MICHELE NORRIS, host:
From NPR News, this is ALL THINGS CONSIDERED. I'm Michele Norris.
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And I'm Melissa Block.
The cost of war has gone up again. The U.S. Army is asking for an extra $25 billion to replace war worn tanks and other equipment that's gotten heavy use in Iraq and Afghanistan. Army officials say the price of not getting the money is the safety of American troops.
NPR Pentagon correspondent John Hendren reports.
JOHN HENDREN: Just as five years of war has taken its toll on the soldiers of the Army, it's also worn down the tanks, trucks and weapons of the nation's oldest armed service.
Army equipment programs typically have a life of around 25 years during peacetime, but wars on two fronts have run down armored personnel carriers and Humvees at five to ten times that rate. Then there's the cost of training for troops before and after each tour in Iraq and Afghanistan and other personnel costs.
The result, as Army Chief of Staff General Pete Schoomaker told reporters recently, is that vehicles bound for battle wait idly for repairs.
General PETE SCHOOMAKER (Chief of Staff, U.S. Army): You know if you take a look at our depo backlog, we have five depos, you know, over 600 tanks unfunded backlog with almost 1,000 (unintelligible) vehicles, 2,500 wheeled vehicles that are sitting in depos right now that if we had the money, we'd be doing it.
HENDREN: So Schoomaker withheld the budget plan he was supposed to send to Pentagon managers last month. He's now asking for an additional $25 billion for 2008. That brings the Army's total budget request to $138 billion, which exceeds the cap set by Pentagon budgeters. A Pentagon spokesman says Defense Secretary Donald Rumsfeld has not yet seen the request. He's waiting on an analysis by the comptroller's office before making a decision.
Those close to the Army say General Schoomaker is taking a stand to fund an Army that is fighting two wars with too little funding. Former Army Secretary Tom White, who was fired by Rumsfeld in 2003 after a dispute over a weapons program, gives Schoomaker credit.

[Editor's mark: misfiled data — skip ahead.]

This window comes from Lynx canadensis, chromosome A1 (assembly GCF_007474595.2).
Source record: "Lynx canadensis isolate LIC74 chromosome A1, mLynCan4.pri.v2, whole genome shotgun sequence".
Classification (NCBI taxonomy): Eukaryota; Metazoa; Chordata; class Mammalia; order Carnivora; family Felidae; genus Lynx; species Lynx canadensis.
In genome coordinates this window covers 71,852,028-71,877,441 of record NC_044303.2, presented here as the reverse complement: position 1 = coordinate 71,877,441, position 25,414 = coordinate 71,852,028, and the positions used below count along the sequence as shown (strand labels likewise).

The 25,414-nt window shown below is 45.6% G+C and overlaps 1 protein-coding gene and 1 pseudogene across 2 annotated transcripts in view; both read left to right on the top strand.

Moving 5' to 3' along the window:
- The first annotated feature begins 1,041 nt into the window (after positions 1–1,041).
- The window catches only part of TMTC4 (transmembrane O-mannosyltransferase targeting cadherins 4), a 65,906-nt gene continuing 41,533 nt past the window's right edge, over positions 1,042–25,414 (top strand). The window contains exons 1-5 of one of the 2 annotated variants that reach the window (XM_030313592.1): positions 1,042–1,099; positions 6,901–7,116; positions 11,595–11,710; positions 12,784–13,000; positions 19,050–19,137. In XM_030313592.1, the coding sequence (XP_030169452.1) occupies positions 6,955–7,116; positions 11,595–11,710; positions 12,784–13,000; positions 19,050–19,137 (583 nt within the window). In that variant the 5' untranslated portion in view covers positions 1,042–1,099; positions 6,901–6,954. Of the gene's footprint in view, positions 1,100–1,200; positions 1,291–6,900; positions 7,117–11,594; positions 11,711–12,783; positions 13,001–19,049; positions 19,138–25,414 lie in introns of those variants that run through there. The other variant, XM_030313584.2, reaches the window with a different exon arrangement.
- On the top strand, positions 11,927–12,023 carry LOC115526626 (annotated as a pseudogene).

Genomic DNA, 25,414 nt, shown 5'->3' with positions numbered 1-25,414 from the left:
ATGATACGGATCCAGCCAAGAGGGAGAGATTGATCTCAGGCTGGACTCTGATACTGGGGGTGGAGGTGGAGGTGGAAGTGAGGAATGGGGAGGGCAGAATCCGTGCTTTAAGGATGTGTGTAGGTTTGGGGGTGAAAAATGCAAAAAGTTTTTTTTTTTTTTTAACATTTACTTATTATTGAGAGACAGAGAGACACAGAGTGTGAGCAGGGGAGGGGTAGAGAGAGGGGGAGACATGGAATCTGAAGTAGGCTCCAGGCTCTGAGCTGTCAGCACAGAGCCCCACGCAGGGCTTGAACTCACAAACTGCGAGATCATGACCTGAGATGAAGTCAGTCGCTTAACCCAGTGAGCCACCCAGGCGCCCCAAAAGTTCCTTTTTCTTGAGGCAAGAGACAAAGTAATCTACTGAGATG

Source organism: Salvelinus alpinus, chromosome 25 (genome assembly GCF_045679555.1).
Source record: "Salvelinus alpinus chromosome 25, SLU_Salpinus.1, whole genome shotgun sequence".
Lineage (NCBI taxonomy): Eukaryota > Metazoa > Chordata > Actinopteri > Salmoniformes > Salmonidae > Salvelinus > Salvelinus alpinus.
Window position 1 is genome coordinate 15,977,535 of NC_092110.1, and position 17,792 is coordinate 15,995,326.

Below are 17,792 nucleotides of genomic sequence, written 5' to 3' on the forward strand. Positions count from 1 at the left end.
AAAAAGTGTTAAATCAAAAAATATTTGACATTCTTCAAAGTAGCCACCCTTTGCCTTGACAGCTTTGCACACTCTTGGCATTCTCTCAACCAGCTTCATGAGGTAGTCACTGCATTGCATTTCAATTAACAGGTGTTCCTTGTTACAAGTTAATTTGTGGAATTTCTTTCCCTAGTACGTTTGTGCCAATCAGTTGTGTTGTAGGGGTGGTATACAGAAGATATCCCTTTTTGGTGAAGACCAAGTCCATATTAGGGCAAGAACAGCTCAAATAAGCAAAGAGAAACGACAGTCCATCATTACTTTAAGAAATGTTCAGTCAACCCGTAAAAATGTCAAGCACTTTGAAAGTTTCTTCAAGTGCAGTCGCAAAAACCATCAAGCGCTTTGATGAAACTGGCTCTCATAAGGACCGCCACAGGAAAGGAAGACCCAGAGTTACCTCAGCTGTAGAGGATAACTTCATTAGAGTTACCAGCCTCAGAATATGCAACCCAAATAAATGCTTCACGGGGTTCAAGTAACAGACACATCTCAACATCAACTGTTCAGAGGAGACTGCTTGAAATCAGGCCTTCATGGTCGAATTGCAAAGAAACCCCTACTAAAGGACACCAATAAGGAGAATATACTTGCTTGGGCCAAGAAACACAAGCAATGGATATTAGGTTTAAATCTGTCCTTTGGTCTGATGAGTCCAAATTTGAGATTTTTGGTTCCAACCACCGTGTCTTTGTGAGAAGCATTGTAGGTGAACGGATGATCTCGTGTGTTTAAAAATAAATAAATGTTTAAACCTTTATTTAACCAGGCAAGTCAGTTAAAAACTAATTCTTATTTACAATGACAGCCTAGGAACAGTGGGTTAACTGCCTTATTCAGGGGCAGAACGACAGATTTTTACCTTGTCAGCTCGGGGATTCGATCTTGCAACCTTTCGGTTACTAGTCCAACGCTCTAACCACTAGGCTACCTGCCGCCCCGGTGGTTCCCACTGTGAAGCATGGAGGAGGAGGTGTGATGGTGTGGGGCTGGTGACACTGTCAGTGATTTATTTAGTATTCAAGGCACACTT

Mr. TOM WHITE (Former Army Secretary): Well, I believe that the Army is not being allocated sufficient resources to refurbish their equipment base as this war in Iraq and Afghanistan continues. And he obviously views it as a critical situation, so God bless him for stepping up and laying out what the requirement is.
HENDREN: Schoomaker's in a strong position to ask for more. Rumsfeld passed over all the sitting generals in the Army and plucked Schoomaker from retirement in 2003. White says the cost of heavy equipment wear and extensive training has been foreseeable for years.
Mr. WHITE: All of us saw the fact that if we had a sustained combat operation, particularly in difficult terrain, that the operations and maintenance bills of the Army to do a decent job of refurbishment were going to be very, very large and there is always historically a reluctance to pay those bills. So it's not at all surprising that the Army finds itself in the position that it is today.
HENDREN: Lieutenant General Paul Kern was head of the Army's material command until 2004. He says Rumsfeld has few options.
Lieutenant General PAUL KERN (U.S. Army): It's clear that they have to make some hard choices. One, they either go back and ask for an increase to the top line of the Defense Department, or they reallocate resources within the defense budget, which means that the proportions for the Air Force, Navy, minus the Marine Corps, would be impacted.
HENDREN: The Army isn't just asking for more money in 2008. Army budgeters expect to ask for billions more in additional funding for the next several years.
General KERN: It is time that we really do come to grips with the resourcing of the ground forces. I think it's out of proportion with the current operations. One must always plan for the future, which is an unknown so you can't just put everything under one. But it really is time to decide that we want to have a well equipped, well trained ground force for the future.
HENDREN: The Army described its stretched budget on a day when its troops were stretched even thinner. Four thousand soldiers from the 1st Armored Division were told today that they will stay on in Iraq beyond their current 12 month tour. As one former senior Army official said, these are desperate times. Just how desperate remains to be seen.
John Hendren, NPR News, the Pentagon.
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